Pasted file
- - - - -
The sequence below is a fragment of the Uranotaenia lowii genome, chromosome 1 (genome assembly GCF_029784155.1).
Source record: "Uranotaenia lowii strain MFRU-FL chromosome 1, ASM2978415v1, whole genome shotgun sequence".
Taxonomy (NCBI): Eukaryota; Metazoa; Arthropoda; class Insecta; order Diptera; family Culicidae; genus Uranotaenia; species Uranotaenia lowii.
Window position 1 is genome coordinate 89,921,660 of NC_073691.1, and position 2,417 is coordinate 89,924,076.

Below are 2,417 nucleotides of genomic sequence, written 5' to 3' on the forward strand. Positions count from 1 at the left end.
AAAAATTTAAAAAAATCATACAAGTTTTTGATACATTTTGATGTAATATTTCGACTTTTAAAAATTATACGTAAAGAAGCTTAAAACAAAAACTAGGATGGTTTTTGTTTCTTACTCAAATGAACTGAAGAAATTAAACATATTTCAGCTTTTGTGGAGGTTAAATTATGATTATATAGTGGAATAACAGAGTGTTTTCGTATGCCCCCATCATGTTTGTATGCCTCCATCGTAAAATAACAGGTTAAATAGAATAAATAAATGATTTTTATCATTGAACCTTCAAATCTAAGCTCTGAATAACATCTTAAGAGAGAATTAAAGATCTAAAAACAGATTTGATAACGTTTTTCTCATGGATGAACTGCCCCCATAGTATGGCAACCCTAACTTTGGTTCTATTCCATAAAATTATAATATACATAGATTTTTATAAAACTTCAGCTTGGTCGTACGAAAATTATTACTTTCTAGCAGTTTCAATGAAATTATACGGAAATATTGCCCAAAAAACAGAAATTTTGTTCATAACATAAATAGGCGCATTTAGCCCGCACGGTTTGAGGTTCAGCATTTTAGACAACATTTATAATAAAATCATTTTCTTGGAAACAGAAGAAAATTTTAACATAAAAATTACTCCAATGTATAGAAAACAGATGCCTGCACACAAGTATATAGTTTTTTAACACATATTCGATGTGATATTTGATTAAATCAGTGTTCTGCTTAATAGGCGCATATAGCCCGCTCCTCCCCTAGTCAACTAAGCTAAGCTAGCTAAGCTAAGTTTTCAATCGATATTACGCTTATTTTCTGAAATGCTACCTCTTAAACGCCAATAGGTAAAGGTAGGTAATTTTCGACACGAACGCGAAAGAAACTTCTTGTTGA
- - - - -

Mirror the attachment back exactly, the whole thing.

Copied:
The sequence below is a fragment of the Uranotaenia lowii genome, chromosome 1 (genome assembly GCF_029784155.1).
Source record: "Uranotaenia lowii strain MFRU-FL chromosome 1, ASM2978415v1, whole genome shotgun sequence".
Taxonomy (NCBI): Eukaryota; Metazoa; Arthropoda; class Insecta; order Diptera; family Culicidae; genus Uranotaenia; species Uranotaenia lowii.
Window position 1 is genome coordinate 89,921,660 of NC_073691.1, and position 2,417 is coordinate 89,924,076.

Below are 2,417 nucleotides of genomic sequence, written 5' to 3' on the forward strand. Positions count from 1 at the left end.
AAAAATTTAAAAAAATCATACAAGTTTTTGATACATTTTGATGTAATATTTCGACTTTTAAAAATTATACGTAAAGAAGCTTAAAACAAAAACTAGGATGGTTTTTGTTTCTTACTCAAATGAACTGAAGAAATTAAACATATTTCAGCTTTTGTGGAGGTTAAATTATGATTATATAGTGGAATAACAGAGTGTTTTCGTATGCCCCCATCATGTTTGTATGCCTCCATCGTAAAATAACAGGTTAAATAGAATAAATAAATGATTTTTATCATTGAACCTTCAAATCTAAGCTCTGAATAACATCTTAAGAGAGAATTAAAGATCTAAAAACAGATTTGATAACGTTTTTCTCATGGATGAACTGCCCCCATAGTATGGCAACCCTAACTTTGGTTCTATTCCATAAAATTATAATATACATAGATTTTTATAAAACTTCAGCTTGGTCGTACGAAAATTATTACTTTCTAGCAGTTTCAATGAAATTATACGGAAATATTGCCCAAAAAACAGAAATTTTGTTCATAACATAAATAGGCGCATTTAGCCCGCACGGTTTGAGGTTCAGCATTTTAGACAACATTTATAATAAAATCATTTTCTTGGAAACAGAAGAAAATTTTAACATAAAAATTACTCCAATGTATAGAAAACAGATGCCTGCACACAAGTATATAGTTTTTTAACACATATTCGATGTGATATTTGATTAAATCAGTGTTCTGCTTAATAGGCGCATATAGCCCGCTCCTCCCCTAGTCAACTAAGCTAAGCTAGCTAAGCTAAGTTTTCAATCGATATTACGCTTATTTTCTGAAATGCTACCTCTTAAACGCCAATAGGTAAAGGTAGGTAATTTTCGACACGAACGCGAAAGAAACTTCTTGTTGA